Back to Queen Cleopatra.  

Egypt is in turmoil.  King Ptolemy had died and various political factions are vying for power.  Cleopatra, not yet quite twenty, has survived serveral plots to assassinate her.  Her younger brother. the Prince Ptolemy, is a rash, headstrong, and entitle being, controlled by his minister, the eunich Potheinos, anf by his tutor, Theodorus.  While living, King Ptolemy had borrowed large amounts of funds from Rome, giving Caesar a claim to Egypt as the executor of Ptolemy's will.  Before Caesar arrives in Alexandria, however, Tros sails into port with his magnificent ship and his fleet of followers.

Tros has no love for Caesar.  Caesar had murdered Tros' father and his child, and Tros had fought him with the Druids of pre-roman Britain.  Tros had several opportunites to kill Caesar but did not; Caesar remained a bitter enemy for the Samothracian.  For his part, Caesar respected Tros as a brilliant warrior and enemy but would gladly see him dead.  Tros, now the master of a large fleet, is trying to find safe haven since Caesar had defeated Pompey and is now the singlemost power in Rome; anywhere that Caesar touches holds no safety for Tros.  For her part, Cleopatra must resist Caesar's potential conquest of Egypt; thus Tros and Cleopatra becomes allies.

In addition to being beautiful, Cleopatra is very savvy and knows how to manipulate people.  Her wit, charm, and quick thinking, along with her almost preternatural instincts, serve her well as she tries to preserve power.  Caesar arrives in Alexandria to administer King Ptolemy's will and falls for Cleopatra's charms, seeing in her a person who is almost his equal in intellect.  Caesar is courageous, sly, intelligent, politically aware, and able to motivte his armies, as well as being vain and loathe to share power.  As the novel progresses, Caesar begins to consider himself as a demigod and one who can unite the known world under his power.  Tros, pledged to Cleopatra, will not make a move against Caesar and an uneasy truce is declared between the two warriors.

Cleopatra uses her most potent weapon against Caesar -- her sexuality, and soon they become lovers.  Caesar considers himself apart from Rome, whereas Cleopatra considers herself the embodiment of Egypt.  Cleopatra uses her wiles to seduce Caesar, considering him separate from Rome itself.  she would gladly have Caesar rule with her in Egypt if that meant Rome would not have a hold on her country.  Using mainly exposition, Mundy takes the reader through the many political machinations of and plots and counterplots involving both Rome and Egypt.  As Caesar moves more toward Egypt than Rome, his enemies plot against him.  But Caesar remains popular with the Roman people if not some of its senators.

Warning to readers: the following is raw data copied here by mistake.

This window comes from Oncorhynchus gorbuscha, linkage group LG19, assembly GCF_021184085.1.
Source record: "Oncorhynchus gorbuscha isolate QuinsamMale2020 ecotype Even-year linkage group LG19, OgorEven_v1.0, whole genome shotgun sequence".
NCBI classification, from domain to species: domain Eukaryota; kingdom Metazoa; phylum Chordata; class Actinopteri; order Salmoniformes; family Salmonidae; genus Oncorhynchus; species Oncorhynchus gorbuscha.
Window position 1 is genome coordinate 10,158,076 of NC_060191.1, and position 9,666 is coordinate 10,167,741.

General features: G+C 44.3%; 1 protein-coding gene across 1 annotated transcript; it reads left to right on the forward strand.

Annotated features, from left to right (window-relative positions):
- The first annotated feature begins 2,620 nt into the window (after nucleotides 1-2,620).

Caesar would be a king or emperor, something some Romans endorse.  Under Cleopatra's subtle urgings, he soon sees himself conquering Parthia to the west and then descending on Rome itself to conquer it, moving the empire's capitol to Alexandria.  Cleopatra has given birth to Caesar's son, Caesarion, and Rome will not accept Cleopatra as his queen, nor will it accept his son as his heir.  Caesar, ever savvy, bides his time.

Eventually Caesar returns to Rome to quell some discontent there and Cleopatra follows him.  The Romans distrust Cleopatra and soon forces merge againt both her and Caesar.  Two days before he is to embark on his conquest of Pathia, Caesar is scheduled to give a speech to the city -- on the Ides of March.  We all know what happens then.  Tros himself is witness to the assassination but is unable to stop it.  He wants to take Cleopatra back to Egypt for her safety but she stubbornly refuses to leave immediately, instead spreading discontent about Caesar's assassins and trying to save the reputation of her dead lover.  

Queen Cleopatra is a dense novel, some 52 chapters and 426 pages of small type, and covers much of the histroy of the known world at that time.  The cast of characters is large and the brutality of the era is evident.  Although mainly exposition, there are some exciting actions scenes throughout the novel and the interplay between the two main characters -- Caesar and Cleopatra is fascinating.  

This one takes some effort to get through but the reader is amply rewarded.